Steelhead Fishing Regulations
New York does have regulations or fishing rules that apply to Steelhead fishing.
These regulations include information about fishing hours, season dates, tackle restrictions, fishing licenses, and fishing locations you can or cannot fish at different times.
You can find an extensive list of regulations on the New York Department Of Environmental Conservation website.
The Best Methods For Catching Steelhead In NY
Some fishing methods for steelhead work better than others when it comes to fishing New York rivers and streams for Steelheads.
My experience when fishing many of the New York steelhead rivers is that some anglers catch lots of steelhead but most don’t. Why is this?
This is true all around the great lakes and it’s often a result of using the wrong method at the wrong time, or simply just a lack of knowledge of how to fish for steelhead and what to use.
Almost every time I go and fish or guide on a great lake’s river, I see anglers using old out-of-date methods that just work poorly.
Here are some methods to try if you want to be successful when fishing for.
Many fishermen prefer fly fishing for Steelhead in New York, and this is a method that works well in all seasons and on most rivers.
The catch is that you need to know how to do it well.
If you are not catching steelhead when fly fishing, I highly recommend you check out my article Fly Fishing For Steelhead: Great Lakes Style. The methods, flies, tips, and tricks that I share have been proven to work exceptionally well on New York Rivers.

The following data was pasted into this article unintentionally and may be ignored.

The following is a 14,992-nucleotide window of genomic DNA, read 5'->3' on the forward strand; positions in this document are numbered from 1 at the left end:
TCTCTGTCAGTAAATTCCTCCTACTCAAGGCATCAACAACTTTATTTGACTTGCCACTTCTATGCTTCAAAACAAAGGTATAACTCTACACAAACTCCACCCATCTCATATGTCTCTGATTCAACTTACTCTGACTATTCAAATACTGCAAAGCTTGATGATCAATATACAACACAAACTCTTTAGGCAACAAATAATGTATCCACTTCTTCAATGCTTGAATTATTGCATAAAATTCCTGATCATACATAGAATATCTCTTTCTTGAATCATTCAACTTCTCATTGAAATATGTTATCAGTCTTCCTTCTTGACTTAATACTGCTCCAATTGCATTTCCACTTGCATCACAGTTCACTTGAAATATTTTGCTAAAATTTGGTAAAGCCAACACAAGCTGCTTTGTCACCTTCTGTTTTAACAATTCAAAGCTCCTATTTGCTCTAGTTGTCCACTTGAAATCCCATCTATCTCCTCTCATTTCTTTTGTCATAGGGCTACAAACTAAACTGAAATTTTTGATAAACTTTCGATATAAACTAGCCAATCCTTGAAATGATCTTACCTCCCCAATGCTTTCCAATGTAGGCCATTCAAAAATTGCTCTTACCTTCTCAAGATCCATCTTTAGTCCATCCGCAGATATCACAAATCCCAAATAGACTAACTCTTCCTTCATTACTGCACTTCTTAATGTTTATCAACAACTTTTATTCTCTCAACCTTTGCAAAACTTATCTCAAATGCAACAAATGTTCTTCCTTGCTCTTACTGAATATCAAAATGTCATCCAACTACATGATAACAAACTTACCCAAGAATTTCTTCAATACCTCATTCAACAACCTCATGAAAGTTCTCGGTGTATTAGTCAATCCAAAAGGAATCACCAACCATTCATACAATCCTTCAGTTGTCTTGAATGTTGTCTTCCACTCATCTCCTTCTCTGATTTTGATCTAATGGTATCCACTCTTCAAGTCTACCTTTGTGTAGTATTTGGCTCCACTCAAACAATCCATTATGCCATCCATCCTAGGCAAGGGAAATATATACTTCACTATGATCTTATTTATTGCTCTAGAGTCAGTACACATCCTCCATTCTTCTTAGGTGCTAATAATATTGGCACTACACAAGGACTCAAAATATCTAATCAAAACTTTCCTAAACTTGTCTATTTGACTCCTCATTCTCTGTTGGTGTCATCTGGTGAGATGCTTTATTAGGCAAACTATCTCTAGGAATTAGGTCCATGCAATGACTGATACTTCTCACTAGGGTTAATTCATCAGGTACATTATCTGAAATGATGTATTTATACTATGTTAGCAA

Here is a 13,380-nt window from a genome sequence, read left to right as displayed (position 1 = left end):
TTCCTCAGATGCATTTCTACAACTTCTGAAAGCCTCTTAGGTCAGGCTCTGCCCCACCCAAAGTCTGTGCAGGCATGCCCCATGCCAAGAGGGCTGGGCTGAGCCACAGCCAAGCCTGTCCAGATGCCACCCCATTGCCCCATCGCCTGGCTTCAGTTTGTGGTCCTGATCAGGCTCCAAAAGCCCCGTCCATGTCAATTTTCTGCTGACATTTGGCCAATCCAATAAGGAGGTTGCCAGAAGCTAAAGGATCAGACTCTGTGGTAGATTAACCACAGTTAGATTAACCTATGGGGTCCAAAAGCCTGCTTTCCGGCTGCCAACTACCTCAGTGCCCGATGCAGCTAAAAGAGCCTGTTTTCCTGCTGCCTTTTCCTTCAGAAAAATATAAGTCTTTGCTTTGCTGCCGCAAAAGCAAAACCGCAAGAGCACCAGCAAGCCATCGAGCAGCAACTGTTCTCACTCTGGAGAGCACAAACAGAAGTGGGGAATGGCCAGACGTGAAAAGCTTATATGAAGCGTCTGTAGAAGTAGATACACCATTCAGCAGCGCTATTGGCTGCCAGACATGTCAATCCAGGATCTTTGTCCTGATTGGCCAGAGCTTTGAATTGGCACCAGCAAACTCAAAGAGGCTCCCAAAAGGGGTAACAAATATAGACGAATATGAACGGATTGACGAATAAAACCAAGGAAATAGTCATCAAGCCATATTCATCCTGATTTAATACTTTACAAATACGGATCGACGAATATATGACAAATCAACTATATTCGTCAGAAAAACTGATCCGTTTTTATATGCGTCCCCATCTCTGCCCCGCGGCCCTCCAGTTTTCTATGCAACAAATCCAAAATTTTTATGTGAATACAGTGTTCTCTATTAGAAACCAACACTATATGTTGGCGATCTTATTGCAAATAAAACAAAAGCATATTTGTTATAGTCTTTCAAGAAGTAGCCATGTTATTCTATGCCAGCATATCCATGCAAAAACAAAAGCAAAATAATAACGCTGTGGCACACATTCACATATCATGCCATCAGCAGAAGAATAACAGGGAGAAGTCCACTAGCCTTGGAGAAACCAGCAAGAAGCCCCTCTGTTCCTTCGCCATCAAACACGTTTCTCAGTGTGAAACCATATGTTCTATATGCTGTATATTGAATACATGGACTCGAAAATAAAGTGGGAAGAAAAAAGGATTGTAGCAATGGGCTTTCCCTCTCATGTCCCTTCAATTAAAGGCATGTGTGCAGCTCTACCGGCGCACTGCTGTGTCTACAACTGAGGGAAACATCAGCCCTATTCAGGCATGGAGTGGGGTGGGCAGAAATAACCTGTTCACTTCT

Rivers that have particularly deep waters may give you some problems when fly fishing so I recommend sticking to rivers that average 3 to 8 feet deep which is almost all of the New York steelhead rivers.
Steelhead should be eager to hit on flies any time of year and on all NY steelhead rivers. you just need to be sure that you are using the right flies and that you present them properly.
When fly fishing, it’s a good idea to bring a variety of different types of flies with you so you can adapt to different water conditions or different feeding patterns. A fly that worked yesterday in slightly dirty water might not work in the clearer water.
You should also use different fly techniques. Spey fishing is a popular fly fishing technique that works well when fishing for Steelheads in New York’s bigger tributaries. Rivers like the Salmon River, Oswego, and 18-mile creeks can be fished with Spey rods.
Nymph Fishing for steelhead is usually the most effective way to catch steelhead with a fly rod. In shallow water or when fishing pocket water I prefer a little known nymphing method known as Euro Nymphing.
If done right and if used in the right type of water, Euro Nymphing can be the most effective way to catch lots of steelhead in a single day on a fly rod. If you are not familiar with Euro nymphing, Euro nymphing is a method that is used by all the top tournament fly anglers and top fly guides because it often can’t be beat.
I have adapted the Euro nymphing methods used by the pros to be able to catch great lakes steelhead consistently. For detailed information on this method check out my page on Euro Nymphing For Steelhead.
The most common way to nymph for steelhead is known as indicator fishing. Done right this can be the most effective method of fishing steelhead in bigger deeper pools and runs. For more information on the best steelhead flies and my steelhead leader setup, check out my page Nymphing For Great Lakes Steelhead.
Best Flies For NY Steelhead Fishing